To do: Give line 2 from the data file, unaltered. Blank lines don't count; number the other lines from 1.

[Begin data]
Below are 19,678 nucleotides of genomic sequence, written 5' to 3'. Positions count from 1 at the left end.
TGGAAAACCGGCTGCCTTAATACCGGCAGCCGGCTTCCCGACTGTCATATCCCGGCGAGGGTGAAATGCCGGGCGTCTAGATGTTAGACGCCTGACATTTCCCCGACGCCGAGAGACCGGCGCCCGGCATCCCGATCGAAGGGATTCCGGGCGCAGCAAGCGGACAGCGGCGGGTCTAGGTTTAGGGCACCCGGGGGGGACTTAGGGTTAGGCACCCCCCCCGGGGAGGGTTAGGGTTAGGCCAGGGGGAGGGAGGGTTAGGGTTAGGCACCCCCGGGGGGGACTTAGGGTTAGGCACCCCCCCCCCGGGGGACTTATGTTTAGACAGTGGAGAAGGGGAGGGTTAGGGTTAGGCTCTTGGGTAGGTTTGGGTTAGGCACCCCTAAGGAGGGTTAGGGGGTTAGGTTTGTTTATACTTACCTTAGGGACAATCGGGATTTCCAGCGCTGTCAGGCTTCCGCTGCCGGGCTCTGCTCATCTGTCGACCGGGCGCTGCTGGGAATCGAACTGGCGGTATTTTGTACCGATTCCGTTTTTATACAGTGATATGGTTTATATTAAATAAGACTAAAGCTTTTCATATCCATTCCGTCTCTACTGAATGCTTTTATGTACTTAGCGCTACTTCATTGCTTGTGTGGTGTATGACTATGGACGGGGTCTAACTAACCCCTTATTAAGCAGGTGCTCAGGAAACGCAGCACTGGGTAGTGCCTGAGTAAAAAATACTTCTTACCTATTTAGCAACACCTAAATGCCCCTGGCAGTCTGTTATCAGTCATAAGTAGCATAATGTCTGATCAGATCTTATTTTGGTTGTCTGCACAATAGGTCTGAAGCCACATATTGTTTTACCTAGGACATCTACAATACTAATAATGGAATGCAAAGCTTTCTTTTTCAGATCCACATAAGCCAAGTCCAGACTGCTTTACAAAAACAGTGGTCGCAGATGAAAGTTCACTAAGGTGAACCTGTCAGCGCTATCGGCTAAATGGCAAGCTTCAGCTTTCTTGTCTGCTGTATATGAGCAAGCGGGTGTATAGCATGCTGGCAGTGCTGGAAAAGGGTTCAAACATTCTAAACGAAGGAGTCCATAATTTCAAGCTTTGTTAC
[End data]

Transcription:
TGGAAAACCGGCTGCCTTAATACCGGCAGCCGGCTTCCCGACTGTCATATCCCGGCGAGGGTGAAATGCCGGGCGTCTAGATGTTAGACGCCTGACATTTCCCCGACGCCGAGAGACCGGCGCCCGGCATCCCGATCGAAGGGATTCCGGGCGCAGCAAGCGGACAGCGGCGGGTCTAGGTTTAGGGCACCCGGGGGGGACTTAGGGTTAGGCACCCCCCCCGGGGAGGGTTAGGGTTAGGCCAGGGGGAGGGAGGGTTAGGGTTAGGCACCCCCGGGGGGGACTTAGGGTTAGGCACCCCCCCCCCGGGGGACTTATGTTTAGACAGTGGAGAAGGGGAGGGTTAGGGTTAGGCTCTTGGGTAGGTTTGGGTTAGGCACCCCTAAGGAGGGTTAGGGGGTTAGGTTTGTTTATACTTACCTTAGGGACAATCGGGATTTCCAGCGCTGTCAGGCTTCCGCTGCCGGGCTCTGCTCATCTGTCGACCGGGCGCTGCTGGGAATCGAACTGGCGGTATTTTGTACCGATTCCGTTTTTATACAGTGATATGGTTTATATTAAATAAGACTAAAGCTTTTCATATCCATTCCGTCTCTACTGAATGCTTTTATGTACTTAGCGCTACTTCATTGCTTGTGTGGTGTATGACTATGGACGGGGTCTAACTAACCCCTTATTAAGCAGGTGCTCAGGAAACGCAGCACTGGGTAGTGCCTGAGTAAAAAATACTTCTTACCTATTTAGCAACACCTAAATGCCCCTGGCAGTCTGTTATCAGTCATAAGTAGCATAATGTCTGATCAGATCTTATTTTGGTTGTCTGCACAATAGGTCTGAAGCCACATATTGTTTTACCTAGGACATCTACAATACTAATAATGGAATGCAAAGCTTTCTTTTTCAGATCCACATAAGCCAAGTCCAGACTGCTTTACAAAAACAGTGGTCGCAGATGAAAGTTCACTAAGGTGAACCTGTCAGCGCTATCGGCTAAATGGCAAGCTTCAGCTTTCTTGTCTGCTGTATATGAGCAAGCGGGTGTATAGCATGCTGGCAGTGCTGGAAAAGGGTTCAAACATTCTAAACGAAGGAGTCCATAATTTCAAGCTTTGTTAC